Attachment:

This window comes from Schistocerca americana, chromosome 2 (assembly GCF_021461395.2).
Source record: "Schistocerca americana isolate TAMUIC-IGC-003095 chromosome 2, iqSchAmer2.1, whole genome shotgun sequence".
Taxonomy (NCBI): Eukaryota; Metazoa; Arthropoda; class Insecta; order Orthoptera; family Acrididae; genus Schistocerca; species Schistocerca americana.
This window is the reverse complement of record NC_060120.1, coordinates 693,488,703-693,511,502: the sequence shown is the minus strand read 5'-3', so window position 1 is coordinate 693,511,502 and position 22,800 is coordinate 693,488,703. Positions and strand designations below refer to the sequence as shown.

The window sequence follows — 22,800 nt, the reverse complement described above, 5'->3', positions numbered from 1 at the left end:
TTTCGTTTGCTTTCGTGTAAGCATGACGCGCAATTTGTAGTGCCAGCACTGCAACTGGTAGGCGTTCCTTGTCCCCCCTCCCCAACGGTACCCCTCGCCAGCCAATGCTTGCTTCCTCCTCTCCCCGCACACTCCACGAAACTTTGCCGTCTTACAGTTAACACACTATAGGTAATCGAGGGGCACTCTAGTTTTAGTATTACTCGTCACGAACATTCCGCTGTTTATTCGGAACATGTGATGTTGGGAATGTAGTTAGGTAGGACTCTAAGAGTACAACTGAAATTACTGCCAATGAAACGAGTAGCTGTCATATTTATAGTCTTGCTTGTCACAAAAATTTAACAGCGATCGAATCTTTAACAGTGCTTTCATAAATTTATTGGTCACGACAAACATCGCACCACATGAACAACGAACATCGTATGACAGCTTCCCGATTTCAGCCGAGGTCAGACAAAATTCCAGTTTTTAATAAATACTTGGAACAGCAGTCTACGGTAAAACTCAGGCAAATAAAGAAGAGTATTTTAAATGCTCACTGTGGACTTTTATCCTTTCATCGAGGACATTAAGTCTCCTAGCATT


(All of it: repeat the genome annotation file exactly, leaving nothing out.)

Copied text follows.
This window comes from Schistocerca americana, chromosome 2 (assembly GCF_021461395.2).
Source record: "Schistocerca americana isolate TAMUIC-IGC-003095 chromosome 2, iqSchAmer2.1, whole genome shotgun sequence".
Taxonomy (NCBI): Eukaryota; Metazoa; Arthropoda; class Insecta; order Orthoptera; family Acrididae; genus Schistocerca; species Schistocerca americana.
This window is the reverse complement of record NC_060120.1, coordinates 693,488,703-693,511,502: the sequence shown is the minus strand read 5'-3', so window position 1 is coordinate 693,511,502 and position 22,800 is coordinate 693,488,703. Positions and strand designations below refer to the sequence as shown.

The window sequence follows — 22,800 nt, the reverse complement described above, 5'->3', positions numbered from 1 at the left end:
TTTCGTTTGCTTTCGTGTAAGCATGACGCGCAATTTGTAGTGCCAGCACTGCAACTGGTAGGCGTTCCTTGTCCCCCCTCCCCAACGGTACCCCTCGCCAGCCAATGCTTGCTTCCTCCTCTCCCCGCACACTCCACGAAACTTTGCCGTCTTACAGTTAACACACTATAGGTAATCGAGGGGCACTCTAGTTTTAGTATTACTCGTCACGAACATTCCGCTGTTTATTCGGAACATGTGATGTTGGGAATGTAGTTAGGTAGGACTCTAAGAGTACAACTGAAATTACTGCCAATGAAACGAGTAGCTGTCATATTTATAGTCTTGCTTGTCACAAAAATTTAACAGCGATCGAATCTTTAACAGTGCTTTCATAAATTTATTGGTCACGACAAACATCGCACCACATGAACAACGAACATCGTATGACAGCTTCCCGATTTCAGCCGAGGTCAGACAAAATTCCAGTTTTTAATAAATACTTGGAACAGCAGTCTACGGTAAAACTCAGGCAAATAAAGAAGAGTATTTTAAATGCTCACTGTGGACTTTTATCCTTTCATCGAGGACATTAAGTCTCCTAGCATT